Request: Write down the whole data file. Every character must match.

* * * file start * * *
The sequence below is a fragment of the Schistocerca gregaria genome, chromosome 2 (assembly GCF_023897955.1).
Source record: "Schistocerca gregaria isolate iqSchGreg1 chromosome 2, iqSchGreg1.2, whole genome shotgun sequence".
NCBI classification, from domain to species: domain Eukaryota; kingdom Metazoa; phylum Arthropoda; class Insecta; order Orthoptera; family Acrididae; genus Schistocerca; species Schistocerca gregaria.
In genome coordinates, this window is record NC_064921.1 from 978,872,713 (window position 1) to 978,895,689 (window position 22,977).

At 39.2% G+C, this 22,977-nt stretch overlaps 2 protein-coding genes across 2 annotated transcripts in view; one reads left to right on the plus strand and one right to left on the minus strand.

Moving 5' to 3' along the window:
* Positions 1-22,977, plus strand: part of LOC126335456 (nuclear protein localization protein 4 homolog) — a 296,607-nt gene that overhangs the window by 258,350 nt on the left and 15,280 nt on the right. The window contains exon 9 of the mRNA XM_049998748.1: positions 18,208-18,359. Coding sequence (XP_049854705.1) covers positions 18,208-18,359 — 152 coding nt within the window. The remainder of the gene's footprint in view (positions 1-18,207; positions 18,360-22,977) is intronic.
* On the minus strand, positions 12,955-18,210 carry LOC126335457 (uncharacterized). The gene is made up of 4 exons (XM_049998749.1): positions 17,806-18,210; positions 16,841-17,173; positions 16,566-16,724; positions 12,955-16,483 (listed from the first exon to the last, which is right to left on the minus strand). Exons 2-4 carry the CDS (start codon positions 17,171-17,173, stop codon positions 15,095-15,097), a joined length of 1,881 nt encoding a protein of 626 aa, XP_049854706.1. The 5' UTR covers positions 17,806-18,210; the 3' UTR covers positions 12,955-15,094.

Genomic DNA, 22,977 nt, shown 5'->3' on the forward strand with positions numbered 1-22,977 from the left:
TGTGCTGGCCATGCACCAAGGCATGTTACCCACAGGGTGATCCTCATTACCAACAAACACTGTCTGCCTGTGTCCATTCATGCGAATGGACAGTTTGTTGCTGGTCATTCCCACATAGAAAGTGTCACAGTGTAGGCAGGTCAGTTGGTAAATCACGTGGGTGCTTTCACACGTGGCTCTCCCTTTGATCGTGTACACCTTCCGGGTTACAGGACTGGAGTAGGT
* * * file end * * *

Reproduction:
The sequence below is a fragment of the Schistocerca gregaria genome, chromosome 2 (assembly GCF_023897955.1).
Source record: "Schistocerca gregaria isolate iqSchGreg1 chromosome 2, iqSchGreg1.2, whole genome shotgun sequence".
NCBI classification, from domain to species: domain Eukaryota; kingdom Metazoa; phylum Arthropoda; class Insecta; order Orthoptera; family Acrididae; genus Schistocerca; species Schistocerca gregaria.
In genome coordinates, this window is record NC_064921.1 from 978,872,713 (window position 1) to 978,895,689 (window position 22,977).

At 39.2% G+C, this 22,977-nt stretch overlaps 2 protein-coding genes across 2 annotated transcripts in view; one reads left to right on the plus strand and one right to left on the minus strand.

Moving 5' to 3' along the window:
* Positions 1-22,977, plus strand: part of LOC126335456 (nuclear protein localization protein 4 homolog) — a 296,607-nt gene that overhangs the window by 258,350 nt on the left and 15,280 nt on the right. The window contains exon 9 of the mRNA XM_049998748.1: positions 18,208-18,359. Coding sequence (XP_049854705.1) covers positions 18,208-18,359 — 152 coding nt within the window. The remainder of the gene's footprint in view (positions 1-18,207; positions 18,360-22,977) is intronic.
* On the minus strand, positions 12,955-18,210 carry LOC126335457 (uncharacterized). The gene is made up of 4 exons (XM_049998749.1): positions 17,806-18,210; positions 16,841-17,173; positions 16,566-16,724; positions 12,955-16,483 (listed from the first exon to the last, which is right to left on the minus strand). Exons 2-4 carry the CDS (start codon positions 17,171-17,173, stop codon positions 15,095-15,097), a joined length of 1,881 nt encoding a protein of 626 aa, XP_049854706.1. The 5' UTR covers positions 17,806-18,210; the 3' UTR covers positions 12,955-15,094.

Genomic DNA, 22,977 nt, shown 5'->3' on the forward strand with positions numbered 1-22,977 from the left:
TGTGCTGGCCATGCACCAAGGCATGTTACCCACAGGGTGATCCTCATTACCAACAAACACTGTCTGCCTGTGTCCATTCATGCGAATGGACAGTTTGTTGCTGGTCATTCCCACATAGAAAGTGTCACAGTGTAGGCAGGTCAGTTGGTAAATCACGTGGGTGCTTTCACACGTGGCTCTCCCTTTGATCGTGTACACCTTCCGGGTTACAGGACTGGAGTAGGT